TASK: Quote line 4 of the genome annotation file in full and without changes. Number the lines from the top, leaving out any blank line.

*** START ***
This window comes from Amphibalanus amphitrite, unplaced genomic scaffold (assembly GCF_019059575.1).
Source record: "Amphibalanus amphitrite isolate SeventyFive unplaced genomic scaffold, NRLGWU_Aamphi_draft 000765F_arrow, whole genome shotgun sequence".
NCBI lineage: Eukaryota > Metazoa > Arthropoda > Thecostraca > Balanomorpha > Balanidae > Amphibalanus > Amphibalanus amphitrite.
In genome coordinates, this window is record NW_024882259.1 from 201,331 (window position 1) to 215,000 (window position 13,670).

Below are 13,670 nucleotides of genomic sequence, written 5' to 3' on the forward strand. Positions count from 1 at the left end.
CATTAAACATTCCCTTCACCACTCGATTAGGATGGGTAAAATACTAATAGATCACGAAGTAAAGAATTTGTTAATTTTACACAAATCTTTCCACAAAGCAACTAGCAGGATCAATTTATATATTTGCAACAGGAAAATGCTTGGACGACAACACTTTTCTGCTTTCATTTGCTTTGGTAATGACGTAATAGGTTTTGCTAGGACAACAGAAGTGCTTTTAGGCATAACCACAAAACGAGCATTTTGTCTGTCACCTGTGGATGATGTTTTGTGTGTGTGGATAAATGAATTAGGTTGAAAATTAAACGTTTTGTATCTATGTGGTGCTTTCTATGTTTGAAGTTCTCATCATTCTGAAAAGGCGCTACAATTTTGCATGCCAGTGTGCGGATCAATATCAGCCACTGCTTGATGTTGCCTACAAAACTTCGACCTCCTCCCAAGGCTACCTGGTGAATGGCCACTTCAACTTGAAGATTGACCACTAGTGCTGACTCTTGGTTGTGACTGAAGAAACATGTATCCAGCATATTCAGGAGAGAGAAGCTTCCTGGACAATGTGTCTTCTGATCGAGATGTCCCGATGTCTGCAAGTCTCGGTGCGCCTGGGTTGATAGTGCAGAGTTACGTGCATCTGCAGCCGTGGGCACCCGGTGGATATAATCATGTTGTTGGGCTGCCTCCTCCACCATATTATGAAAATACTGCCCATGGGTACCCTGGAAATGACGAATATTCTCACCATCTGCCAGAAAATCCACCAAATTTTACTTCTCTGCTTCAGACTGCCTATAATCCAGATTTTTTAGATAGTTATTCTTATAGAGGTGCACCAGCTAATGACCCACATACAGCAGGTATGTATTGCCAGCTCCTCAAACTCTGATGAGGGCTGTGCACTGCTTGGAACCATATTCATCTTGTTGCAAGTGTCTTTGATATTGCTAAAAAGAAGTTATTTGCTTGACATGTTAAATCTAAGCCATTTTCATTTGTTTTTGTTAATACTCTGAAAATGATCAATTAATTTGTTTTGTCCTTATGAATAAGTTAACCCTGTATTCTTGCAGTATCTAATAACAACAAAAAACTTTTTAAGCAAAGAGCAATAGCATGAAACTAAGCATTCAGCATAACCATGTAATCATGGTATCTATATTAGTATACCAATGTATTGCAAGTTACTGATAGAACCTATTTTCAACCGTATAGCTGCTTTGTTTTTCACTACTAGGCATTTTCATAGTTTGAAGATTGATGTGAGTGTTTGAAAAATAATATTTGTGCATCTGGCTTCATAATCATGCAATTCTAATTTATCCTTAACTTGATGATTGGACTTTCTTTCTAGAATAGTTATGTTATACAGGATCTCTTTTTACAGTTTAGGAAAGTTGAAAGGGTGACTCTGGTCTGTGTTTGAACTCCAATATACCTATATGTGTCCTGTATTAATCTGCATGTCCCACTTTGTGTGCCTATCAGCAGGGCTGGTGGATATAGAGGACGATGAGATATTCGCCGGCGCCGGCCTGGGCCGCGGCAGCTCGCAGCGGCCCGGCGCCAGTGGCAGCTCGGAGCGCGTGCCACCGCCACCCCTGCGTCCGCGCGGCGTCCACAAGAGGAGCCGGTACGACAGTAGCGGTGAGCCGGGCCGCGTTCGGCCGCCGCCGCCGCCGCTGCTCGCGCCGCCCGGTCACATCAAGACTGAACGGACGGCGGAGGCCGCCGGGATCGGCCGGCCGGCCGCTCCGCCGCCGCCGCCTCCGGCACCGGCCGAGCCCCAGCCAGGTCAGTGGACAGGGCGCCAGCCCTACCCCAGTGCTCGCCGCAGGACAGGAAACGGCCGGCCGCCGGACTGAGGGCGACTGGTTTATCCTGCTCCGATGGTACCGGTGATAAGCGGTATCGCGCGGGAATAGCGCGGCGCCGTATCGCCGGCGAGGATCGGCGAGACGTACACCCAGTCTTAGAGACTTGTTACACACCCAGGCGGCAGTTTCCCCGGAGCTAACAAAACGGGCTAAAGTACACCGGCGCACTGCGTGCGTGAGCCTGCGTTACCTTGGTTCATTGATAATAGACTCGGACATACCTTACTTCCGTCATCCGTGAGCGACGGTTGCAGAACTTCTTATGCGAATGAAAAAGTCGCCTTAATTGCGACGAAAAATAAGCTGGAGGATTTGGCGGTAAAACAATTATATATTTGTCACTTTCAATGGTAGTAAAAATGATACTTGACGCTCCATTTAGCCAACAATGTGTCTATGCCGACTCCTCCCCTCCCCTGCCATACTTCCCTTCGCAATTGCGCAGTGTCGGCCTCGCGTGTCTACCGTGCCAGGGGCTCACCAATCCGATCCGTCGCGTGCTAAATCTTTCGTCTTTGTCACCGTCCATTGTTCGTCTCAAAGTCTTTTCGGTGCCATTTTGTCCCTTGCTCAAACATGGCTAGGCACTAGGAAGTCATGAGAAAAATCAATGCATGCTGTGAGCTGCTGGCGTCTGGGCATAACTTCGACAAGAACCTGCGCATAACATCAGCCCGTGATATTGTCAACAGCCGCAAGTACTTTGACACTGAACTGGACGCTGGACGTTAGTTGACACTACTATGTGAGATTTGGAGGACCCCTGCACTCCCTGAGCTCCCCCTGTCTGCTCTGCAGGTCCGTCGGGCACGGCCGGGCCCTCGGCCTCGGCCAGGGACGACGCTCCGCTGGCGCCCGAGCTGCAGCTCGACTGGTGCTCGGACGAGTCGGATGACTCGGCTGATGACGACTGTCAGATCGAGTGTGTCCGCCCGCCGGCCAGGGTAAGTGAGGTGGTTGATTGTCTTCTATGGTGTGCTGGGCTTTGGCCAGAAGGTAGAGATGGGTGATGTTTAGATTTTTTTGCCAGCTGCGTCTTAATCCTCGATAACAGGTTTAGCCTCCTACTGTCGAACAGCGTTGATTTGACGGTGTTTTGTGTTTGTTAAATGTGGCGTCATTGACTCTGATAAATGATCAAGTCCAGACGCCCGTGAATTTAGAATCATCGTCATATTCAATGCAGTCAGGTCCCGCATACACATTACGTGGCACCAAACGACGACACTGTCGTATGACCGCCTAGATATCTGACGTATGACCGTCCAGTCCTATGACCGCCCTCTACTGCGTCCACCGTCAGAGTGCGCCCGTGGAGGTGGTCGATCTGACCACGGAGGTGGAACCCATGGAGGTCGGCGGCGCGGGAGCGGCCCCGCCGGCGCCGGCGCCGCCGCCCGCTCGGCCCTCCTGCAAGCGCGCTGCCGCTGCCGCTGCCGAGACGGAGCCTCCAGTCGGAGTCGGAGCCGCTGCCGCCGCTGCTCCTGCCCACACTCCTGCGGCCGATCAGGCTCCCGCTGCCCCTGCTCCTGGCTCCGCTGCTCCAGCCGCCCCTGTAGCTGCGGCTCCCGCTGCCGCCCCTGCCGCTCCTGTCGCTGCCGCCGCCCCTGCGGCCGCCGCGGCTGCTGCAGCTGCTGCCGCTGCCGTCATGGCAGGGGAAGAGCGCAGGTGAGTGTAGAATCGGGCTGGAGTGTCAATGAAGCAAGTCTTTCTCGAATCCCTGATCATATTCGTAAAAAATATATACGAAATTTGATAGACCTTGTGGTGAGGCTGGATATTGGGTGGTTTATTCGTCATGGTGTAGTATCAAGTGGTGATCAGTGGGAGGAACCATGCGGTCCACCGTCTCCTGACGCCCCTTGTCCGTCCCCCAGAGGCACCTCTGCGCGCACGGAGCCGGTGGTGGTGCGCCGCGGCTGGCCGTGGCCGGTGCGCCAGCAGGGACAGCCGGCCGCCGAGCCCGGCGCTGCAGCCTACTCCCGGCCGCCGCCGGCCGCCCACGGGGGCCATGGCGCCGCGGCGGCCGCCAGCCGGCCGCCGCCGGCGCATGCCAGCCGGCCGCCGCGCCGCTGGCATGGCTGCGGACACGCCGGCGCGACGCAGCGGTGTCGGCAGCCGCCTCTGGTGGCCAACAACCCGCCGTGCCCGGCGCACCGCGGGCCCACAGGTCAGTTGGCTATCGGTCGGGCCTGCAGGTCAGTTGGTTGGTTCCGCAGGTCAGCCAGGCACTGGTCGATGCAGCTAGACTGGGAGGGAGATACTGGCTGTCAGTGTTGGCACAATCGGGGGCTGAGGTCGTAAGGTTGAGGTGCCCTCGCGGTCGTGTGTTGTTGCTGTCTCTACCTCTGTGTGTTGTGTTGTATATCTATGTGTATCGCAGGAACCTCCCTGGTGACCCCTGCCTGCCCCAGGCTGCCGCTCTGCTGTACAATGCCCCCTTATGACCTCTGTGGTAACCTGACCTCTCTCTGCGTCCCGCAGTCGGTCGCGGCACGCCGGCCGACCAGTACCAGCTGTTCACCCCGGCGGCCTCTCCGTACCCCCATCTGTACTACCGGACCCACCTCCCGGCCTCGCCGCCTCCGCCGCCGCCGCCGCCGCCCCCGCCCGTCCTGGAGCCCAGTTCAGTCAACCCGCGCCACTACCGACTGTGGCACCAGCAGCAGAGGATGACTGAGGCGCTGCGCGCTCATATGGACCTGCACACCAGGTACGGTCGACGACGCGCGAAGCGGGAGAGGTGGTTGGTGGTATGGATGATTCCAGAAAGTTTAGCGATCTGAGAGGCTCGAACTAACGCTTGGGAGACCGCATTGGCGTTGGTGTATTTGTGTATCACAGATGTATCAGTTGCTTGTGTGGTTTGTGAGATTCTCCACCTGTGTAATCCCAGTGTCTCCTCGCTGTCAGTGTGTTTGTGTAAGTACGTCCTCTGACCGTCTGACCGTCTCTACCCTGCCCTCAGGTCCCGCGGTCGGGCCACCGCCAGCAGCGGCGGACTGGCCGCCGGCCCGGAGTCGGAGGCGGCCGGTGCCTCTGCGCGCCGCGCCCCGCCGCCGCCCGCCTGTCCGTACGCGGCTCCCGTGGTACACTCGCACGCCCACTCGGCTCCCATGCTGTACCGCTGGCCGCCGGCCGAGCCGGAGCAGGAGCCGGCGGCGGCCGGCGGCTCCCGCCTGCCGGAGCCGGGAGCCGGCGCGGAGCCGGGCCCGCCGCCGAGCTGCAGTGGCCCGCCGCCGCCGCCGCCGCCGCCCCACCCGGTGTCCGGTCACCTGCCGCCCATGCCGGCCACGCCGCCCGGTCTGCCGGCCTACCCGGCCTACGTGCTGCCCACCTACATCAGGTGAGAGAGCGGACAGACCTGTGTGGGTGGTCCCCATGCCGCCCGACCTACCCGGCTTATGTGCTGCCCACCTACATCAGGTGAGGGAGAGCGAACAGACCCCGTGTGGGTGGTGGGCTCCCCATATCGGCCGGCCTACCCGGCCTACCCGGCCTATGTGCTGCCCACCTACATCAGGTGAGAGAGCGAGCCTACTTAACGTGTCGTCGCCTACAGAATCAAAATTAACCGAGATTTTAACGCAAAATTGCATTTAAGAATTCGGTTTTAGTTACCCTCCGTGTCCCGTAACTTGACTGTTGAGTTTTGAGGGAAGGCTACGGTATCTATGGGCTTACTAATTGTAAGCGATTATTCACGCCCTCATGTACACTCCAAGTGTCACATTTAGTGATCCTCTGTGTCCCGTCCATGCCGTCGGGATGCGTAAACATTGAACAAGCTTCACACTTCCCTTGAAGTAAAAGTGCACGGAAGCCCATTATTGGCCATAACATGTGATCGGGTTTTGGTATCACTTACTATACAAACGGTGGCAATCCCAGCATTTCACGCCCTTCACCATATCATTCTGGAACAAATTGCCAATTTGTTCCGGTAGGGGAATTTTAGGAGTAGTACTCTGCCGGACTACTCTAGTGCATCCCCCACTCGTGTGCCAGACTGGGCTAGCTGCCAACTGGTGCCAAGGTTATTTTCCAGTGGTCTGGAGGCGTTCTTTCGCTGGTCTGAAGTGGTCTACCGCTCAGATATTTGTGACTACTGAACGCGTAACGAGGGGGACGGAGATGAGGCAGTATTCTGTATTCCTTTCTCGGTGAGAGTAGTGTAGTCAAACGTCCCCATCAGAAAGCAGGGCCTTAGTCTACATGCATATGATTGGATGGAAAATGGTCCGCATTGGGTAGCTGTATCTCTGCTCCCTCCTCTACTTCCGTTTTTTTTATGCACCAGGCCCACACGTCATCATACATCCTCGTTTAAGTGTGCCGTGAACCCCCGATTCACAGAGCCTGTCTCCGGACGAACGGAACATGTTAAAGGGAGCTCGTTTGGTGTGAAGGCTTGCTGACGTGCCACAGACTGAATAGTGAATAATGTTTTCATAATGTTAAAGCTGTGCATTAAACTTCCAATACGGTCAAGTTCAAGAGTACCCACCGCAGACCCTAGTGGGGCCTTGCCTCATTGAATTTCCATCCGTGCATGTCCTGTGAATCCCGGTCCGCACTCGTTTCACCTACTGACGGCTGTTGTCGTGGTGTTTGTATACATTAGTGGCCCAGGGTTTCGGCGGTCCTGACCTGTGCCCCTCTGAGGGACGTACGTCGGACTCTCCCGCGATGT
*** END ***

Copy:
In genome coordinates, this window is record NW_024882259.1 from 201,331 (window position 1) to 215,000 (window position 13,670).